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Additional H5N1 Suspect Cases in Gharbiya in Nile Delta
December 24, 2006
Revealed yesterday, as a result examine situations injury Reza Farid and his cousin Shafiqah contracted avian flu, which caused panic and fear of citizens and especially after the detention of two new cases in Tanta and Mahala, and immediately, Dr. Mr. Husseini, Undersecretary of the Ministry of Health and Sami opened the door, head of the Center City and the Main formation of a committee to examine all Almkhalten and execution of birds within a half kilo of the focus of infection and taking samples from all Almkhalten village of Kafr shop.
The above translation provides additional detail on the two suspect cases in Tanta and Mahala. These cases are in addition to the four confirmed cases in the Gharbiya Province. The first case (39F) died in October. She had raised ducks in Summanud, which is adjacent to the Nile River and about 15 miles north of Zifta, which is also on the Nile and just south of Kafr village, the location of the confirmed family cluster of three. This cluster is also linked to ducks.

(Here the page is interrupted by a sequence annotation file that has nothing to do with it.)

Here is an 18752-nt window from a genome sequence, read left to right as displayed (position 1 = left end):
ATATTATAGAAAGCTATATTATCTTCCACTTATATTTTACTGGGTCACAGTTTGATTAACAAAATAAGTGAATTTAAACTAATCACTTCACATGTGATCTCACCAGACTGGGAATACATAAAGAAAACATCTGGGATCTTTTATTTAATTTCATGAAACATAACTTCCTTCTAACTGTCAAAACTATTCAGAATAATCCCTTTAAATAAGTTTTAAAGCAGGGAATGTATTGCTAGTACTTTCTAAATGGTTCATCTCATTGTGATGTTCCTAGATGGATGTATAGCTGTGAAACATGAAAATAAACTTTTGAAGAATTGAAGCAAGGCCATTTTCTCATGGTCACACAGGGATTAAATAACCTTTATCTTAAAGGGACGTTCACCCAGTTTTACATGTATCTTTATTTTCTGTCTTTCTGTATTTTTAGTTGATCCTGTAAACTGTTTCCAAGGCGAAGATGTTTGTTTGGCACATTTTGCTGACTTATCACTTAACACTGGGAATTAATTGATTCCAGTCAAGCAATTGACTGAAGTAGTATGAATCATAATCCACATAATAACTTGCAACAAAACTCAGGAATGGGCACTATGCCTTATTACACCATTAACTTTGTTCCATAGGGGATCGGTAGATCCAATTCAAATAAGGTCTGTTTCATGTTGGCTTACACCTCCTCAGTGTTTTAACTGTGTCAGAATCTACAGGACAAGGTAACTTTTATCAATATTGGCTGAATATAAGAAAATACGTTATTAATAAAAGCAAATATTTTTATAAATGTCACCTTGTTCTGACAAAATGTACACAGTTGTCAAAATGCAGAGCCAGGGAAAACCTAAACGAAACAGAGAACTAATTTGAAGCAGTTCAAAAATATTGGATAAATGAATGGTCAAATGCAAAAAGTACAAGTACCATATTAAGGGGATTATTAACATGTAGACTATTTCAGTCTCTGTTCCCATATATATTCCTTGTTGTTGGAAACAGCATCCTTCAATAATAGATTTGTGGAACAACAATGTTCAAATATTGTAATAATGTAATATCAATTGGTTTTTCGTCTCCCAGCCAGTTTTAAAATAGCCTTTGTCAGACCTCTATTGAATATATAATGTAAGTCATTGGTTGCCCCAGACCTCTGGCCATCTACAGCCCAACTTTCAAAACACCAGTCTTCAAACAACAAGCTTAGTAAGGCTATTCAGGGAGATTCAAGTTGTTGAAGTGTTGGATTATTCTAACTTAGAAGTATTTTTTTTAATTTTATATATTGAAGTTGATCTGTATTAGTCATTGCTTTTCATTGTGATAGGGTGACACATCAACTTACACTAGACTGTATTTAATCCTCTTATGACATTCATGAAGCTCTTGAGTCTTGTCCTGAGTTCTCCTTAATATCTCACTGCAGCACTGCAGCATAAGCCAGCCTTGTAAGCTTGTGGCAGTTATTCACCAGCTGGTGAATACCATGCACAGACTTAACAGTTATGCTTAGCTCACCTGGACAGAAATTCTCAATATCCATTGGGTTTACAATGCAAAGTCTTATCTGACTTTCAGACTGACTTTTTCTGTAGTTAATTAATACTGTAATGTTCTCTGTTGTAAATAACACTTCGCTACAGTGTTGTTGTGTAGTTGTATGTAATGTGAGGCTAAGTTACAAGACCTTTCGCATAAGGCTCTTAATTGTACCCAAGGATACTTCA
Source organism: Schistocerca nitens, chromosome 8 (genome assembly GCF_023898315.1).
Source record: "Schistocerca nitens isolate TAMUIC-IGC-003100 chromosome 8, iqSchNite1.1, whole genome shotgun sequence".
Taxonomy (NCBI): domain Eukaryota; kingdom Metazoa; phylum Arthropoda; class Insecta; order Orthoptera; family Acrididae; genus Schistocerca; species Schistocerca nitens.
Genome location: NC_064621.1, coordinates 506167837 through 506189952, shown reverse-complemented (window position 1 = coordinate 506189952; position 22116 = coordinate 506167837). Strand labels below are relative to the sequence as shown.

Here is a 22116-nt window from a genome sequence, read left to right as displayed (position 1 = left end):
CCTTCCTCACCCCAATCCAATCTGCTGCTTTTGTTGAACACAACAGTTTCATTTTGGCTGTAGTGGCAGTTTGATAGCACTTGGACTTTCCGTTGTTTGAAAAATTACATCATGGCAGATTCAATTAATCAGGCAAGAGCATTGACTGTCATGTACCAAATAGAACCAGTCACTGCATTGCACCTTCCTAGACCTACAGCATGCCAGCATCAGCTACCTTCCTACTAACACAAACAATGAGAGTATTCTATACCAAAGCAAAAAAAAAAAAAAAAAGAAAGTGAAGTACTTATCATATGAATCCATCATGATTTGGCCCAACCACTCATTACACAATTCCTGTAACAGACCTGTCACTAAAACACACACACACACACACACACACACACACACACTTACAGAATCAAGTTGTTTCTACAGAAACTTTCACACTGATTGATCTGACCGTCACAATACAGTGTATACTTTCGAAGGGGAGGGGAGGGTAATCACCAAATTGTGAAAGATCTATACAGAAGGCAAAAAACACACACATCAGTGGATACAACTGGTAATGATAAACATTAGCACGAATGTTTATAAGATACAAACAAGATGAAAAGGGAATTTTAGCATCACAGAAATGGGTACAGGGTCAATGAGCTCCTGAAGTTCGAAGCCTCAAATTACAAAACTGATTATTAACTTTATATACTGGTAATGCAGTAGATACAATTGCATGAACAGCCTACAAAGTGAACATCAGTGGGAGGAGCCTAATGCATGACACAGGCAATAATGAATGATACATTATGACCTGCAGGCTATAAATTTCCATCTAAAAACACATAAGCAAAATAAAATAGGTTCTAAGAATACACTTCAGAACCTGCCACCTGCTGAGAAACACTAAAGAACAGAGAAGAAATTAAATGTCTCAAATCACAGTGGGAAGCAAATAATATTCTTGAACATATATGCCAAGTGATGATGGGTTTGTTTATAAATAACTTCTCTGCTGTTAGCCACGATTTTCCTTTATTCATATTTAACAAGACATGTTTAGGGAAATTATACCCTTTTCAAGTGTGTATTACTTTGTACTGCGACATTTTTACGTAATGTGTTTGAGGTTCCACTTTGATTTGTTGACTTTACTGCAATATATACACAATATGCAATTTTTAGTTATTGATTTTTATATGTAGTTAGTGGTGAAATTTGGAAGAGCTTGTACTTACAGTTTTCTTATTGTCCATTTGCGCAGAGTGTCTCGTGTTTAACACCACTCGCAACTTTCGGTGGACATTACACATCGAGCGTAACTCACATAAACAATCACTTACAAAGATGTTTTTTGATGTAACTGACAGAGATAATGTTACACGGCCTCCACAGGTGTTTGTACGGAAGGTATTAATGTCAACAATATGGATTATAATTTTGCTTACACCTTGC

H5N1 from the earlier case has been sequenced, and the HA has M230I, which is also present in all three human influenza strains (H1N1, H3N2, influenza B) that are currently circulating. This sequence has Egyptian linked polymorphisms found in H5N1 bird flu isolated earlier this year. However, it also has several additional polymorphisms found in various Qinghai isolates from Europe and Africa, signaling additional recombination between local Qinghai strains.
In addition to the four confirmed cases, the above translation describes patients in Tanta, which is about 15 miles west of Zifta. Mahala probably refers to Mahalla el Kubra, which is a few miles west of Samannud. Earlier, there were reports of an additional suspect case (23F) from Tanta.
Thus, the four confirmed cases and recent suspect cases are within a 10 mile radius of each other, in the heart of the Nile Delta, adjacent to the Nile River. This location is in the flight path of migratory birds, including the H5N1 positive teal detected in December, 2005 in Egypt.
The large number of confirmed and suspect cases in this small geographical area remains a cause for concern.